A big lovely hello to Kate Rigby and the blog tour for her novel, Thalidomide Kid.
Daryl Wainwright is the quirky youngest child of a large family of petty thieves and criminals who calls himself ‘Thalidomide Kid’.
Celia Burkett is the new girl at the local primary school, and the daughter of the deputy head at the local comprehensive where she is bound the following September. With few friends, Celia soon becomes fascinated by ‘the boy with no arms’.
The story of a blossoming romance and sexual awakening between a lonely girl and a disabled boy, and their struggle against adversity and prejudice as they pass from primary to secondary school in 1970s Cirencester. The story deals with themes and issues that are timeless.
Kate has shared an extract today. In this excerpt, the headmistress Miss Bond reveals to Celia’s family that Celia has been seen skiving lessons school with Daryl.
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When they got to the pudding – fruit salad with lychees, continuing the Chinese theme – Celia fought back tears as she racked her brain.
Her dad spoke first. “Was that you, Celia?”
“Was that me what?”
“What Barbara was just saying?”
Celia looked blank, whereupon Miss Bond repeated her question with due emphasis. “I thought I saw you yesterday, Celia, walking down the Tetbury Road during school hours with the young Wainwright boy.”
Shit bricks! Miss Bond had seen them.
“I wasn’t feeling well.” She said the first thing that came into her head. “I … had … I had a stomach ache. Daryl said he’d walk with me as far as town and I had to sit down so we went to a coffee bar. I needed to drink something.”
Her father had a look of restrained incredulity. “You didn’t tell your teacher or think of reporting to the sick bay?”
She had no answer to this but to say: “I didn’t think. I just wanted to go home.”
“That doesn’t explain why the Wainwright boy wasn’t attending his lesson,” Dad said.
“A case of skivitis, I suspect,” said Miss Bond. “Though he shouldn’t really be treated any differently from anyone else who breaks school rules. That won’t do him any good at all.”
Celia wished they’d stop calling him the Wainwright boy. She wished they’d give him a chance instead of thinking the worst of him all the time, but the matter didn’t rest there. After Miss Bond had thanked them for a lovely evening and driven off in her Rover, her father’s smile evaporated, his face clouding over all serious.
“I mean, how d’you think it made me look,” he said, “hearing it second-hand from Barbara that my own daughter was absent from class?”
“It’s not fair. Other people don’t have to have the head telling their dads things. It’s like being spied on, isn’t it, Abby?”
But Abby was keeping out of it, collecting up the best glasses for Dad to wash, the best glasses being Dad’s department.
“Well, I want you to go upstairs immediately and write two letters of apology; firstly to the teacher whose class you missed and secondly to Barbara. Do I make myself clear?”
Mum started drying the glasses, dripping soap suds on the draining board as she picked them up. Then she said: “What were you doing with that boy anyway, Celia? We’d rather you didn’t keep that sort of company.”
“What sort of company?” Celia barked.
“A boy who plays truant.”
“And steals,” added her father, tapping out the ash from his pipe. “We saw him with our own eyes. Him and his recidivist family in Pricerite last summer.”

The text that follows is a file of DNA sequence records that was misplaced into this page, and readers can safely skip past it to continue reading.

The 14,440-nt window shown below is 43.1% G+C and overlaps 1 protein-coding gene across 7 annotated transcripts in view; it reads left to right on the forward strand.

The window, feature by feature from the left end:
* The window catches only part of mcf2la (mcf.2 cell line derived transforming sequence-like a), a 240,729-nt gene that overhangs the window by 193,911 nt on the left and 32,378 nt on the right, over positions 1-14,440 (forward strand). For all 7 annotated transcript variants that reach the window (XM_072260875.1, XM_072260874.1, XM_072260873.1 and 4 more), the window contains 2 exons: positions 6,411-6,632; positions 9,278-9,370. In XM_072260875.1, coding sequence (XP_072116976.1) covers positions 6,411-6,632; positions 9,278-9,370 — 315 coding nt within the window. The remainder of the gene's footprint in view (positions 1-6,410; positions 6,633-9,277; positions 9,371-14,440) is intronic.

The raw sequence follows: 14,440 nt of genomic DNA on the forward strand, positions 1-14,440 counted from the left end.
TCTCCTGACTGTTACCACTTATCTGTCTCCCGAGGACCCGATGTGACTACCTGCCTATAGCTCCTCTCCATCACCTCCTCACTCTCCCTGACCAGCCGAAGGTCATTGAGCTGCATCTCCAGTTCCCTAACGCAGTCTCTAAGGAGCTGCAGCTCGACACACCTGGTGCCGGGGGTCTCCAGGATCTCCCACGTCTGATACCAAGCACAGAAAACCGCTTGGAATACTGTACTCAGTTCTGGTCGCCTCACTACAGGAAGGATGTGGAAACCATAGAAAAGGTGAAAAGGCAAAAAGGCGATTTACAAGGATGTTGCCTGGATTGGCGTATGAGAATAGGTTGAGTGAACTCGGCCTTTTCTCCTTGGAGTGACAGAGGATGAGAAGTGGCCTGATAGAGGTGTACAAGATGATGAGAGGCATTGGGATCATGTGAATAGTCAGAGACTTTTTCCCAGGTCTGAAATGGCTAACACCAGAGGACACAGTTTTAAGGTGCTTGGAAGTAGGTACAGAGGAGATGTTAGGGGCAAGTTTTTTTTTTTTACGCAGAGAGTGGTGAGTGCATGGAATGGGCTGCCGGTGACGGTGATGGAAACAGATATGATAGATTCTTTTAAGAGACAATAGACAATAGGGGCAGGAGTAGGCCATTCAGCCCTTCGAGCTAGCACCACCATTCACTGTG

“It’s not fair, it’s not fair,” she said again, wishing that Dad wouldn’t keep using his big words on her. “He did it for his mum, that’s why. They’re poor. They’ve got to have food, haven’t they?”
Surely Mum and Dad could remember the shabby coats of Sherrie and Mrs Wainwright, all that lining hanging out. “I don’t think I like your tone, young lady,” her father said. “Well, I’m not having it.” He looked to her mother. “Do you think I’m being unreasonable, Lorna?”
“Certainly not,” said her mother, looking increasingly ridiculous in her kaftan with every passing minute. “Certainly not, John. We’ve both been a bit too moderate.”
Celia thumped off upstairs and threw herself face down onto the pink flowers of her continental quilt, head on hands. It was only Abby with her “Skiving in the first year, eh? You’ll be expelled by the third year at this rate,” who managed to raise a snuffled giggle out of Celia.
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Kate Rigby was born near Liverpool and now lives in the south-west of England. She’s been writing for nearly forty years. She has been traditionally published, small press published and indie published.
She realized her unhip credentials were mounting so she decided to write about it. Little Guide to Unhip was first published in 2010 and has since been updated.
However she’s not completely unhip. Her punk novel, Fall Of The Flamingo Circus was published by Allison & Busby (1990) and by Villard (American hardback 1990). Skrev Press published her novels Seaview Terrace (2003) Sucka!(2004) and Break Point (2006) and other shorter work has appeared in Skrev’s magazines.
Thalidomide Kid was published by Bewrite Books (2007).
Her novel Savage To Savvy was an Amazon Breakthrough Novel Award (ABNA) Quarter-Finalist in 2012.
She has had other short stories published and shortlisted including Hard Workers and Headboards, first published in The Diva Book of Short Stories, in an erotic anthology published by Pfoxmoor Publishing and more recently in an anthology of Awkward Sexcapades by Beating Windward Press.
She also received a Southern Arts bursary for her novel Where A Shadow Played (now re-Kindled as Did You Whisper Back?).
She has re-Kindled her backlist and is gradually getting her titles (back) into paperback